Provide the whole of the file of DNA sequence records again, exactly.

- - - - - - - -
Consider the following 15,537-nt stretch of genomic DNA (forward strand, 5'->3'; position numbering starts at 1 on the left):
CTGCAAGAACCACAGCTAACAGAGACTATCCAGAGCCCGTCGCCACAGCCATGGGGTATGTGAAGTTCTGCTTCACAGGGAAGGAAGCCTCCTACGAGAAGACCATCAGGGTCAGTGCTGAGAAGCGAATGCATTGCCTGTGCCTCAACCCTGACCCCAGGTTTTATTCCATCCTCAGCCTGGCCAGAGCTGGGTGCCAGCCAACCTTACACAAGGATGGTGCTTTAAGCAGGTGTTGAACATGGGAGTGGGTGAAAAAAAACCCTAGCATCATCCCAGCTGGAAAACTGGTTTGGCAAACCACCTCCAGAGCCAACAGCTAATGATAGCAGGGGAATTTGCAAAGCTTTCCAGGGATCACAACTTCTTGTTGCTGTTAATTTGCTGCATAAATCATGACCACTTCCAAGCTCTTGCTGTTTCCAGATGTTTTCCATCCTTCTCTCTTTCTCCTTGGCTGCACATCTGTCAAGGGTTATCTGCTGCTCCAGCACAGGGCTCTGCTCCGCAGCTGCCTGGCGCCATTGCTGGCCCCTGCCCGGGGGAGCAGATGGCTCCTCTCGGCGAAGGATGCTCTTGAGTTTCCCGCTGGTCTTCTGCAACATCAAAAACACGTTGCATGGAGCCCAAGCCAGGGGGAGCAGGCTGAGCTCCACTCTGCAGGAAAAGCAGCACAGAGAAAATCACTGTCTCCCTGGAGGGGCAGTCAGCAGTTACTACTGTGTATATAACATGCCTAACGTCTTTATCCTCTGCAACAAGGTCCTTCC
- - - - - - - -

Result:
Consider the following 15,537-nt stretch of genomic DNA (forward strand, 5'->3'; position numbering starts at 1 on the left):
CTGCAAGAACCACAGCTAACAGAGACTATCCAGAGCCCGTCGCCACAGCCATGGGGTATGTGAAGTTCTGCTTCACAGGGAAGGAAGCCTCCTACGAGAAGACCATCAGGGTCAGTGCTGAGAAGCGAATGCATTGCCTGTGCCTCAACCCTGACCCCAGGTTTTATTCCATCCTCAGCCTGGCCAGAGCTGGGTGCCAGCCAACCTTACACAAGGATGGTGCTTTAAGCAGGTGTTGAACATGGGAGTGGGTGAAAAAAAACCCTAGCATCATCCCAGCTGGAAAACTGGTTTGGCAAACCACCTCCAGAGCCAACAGCTAATGATAGCAGGGGAATTTGCAAAGCTTTCCAGGGATCACAACTTCTTGTTGCTGTTAATTTGCTGCATAAATCATGACCACTTCCAAGCTCTTGCTGTTTCCAGATGTTTTCCATCCTTCTCTCTTTCTCCTTGGCTGCACATCTGTCAAGGGTTATCTGCTGCTCCAGCACAGGGCTCTGCTCCGCAGCTGCCTGGCGCCATTGCTGGCCCCTGCCCGGGGGAGCAGATGGCTCCTCTCGGCGAAGGATGCTCTTGAGTTTCCCGCTGGTCTTCTGCAACATCAAAAACACGTTGCATGGAGCCCAAGCCAGGGGGAGCAGGCTGAGCTCCACTCTGCAGGAAAAGCAGCACAGAGAAAATCACTGTCTCCCTGGAGGGGCAGTCAGCAGTTACTACTGTGTATATAACATGCCTAACGTCTTTATCCTCTGCAACAAGGTCCTTCC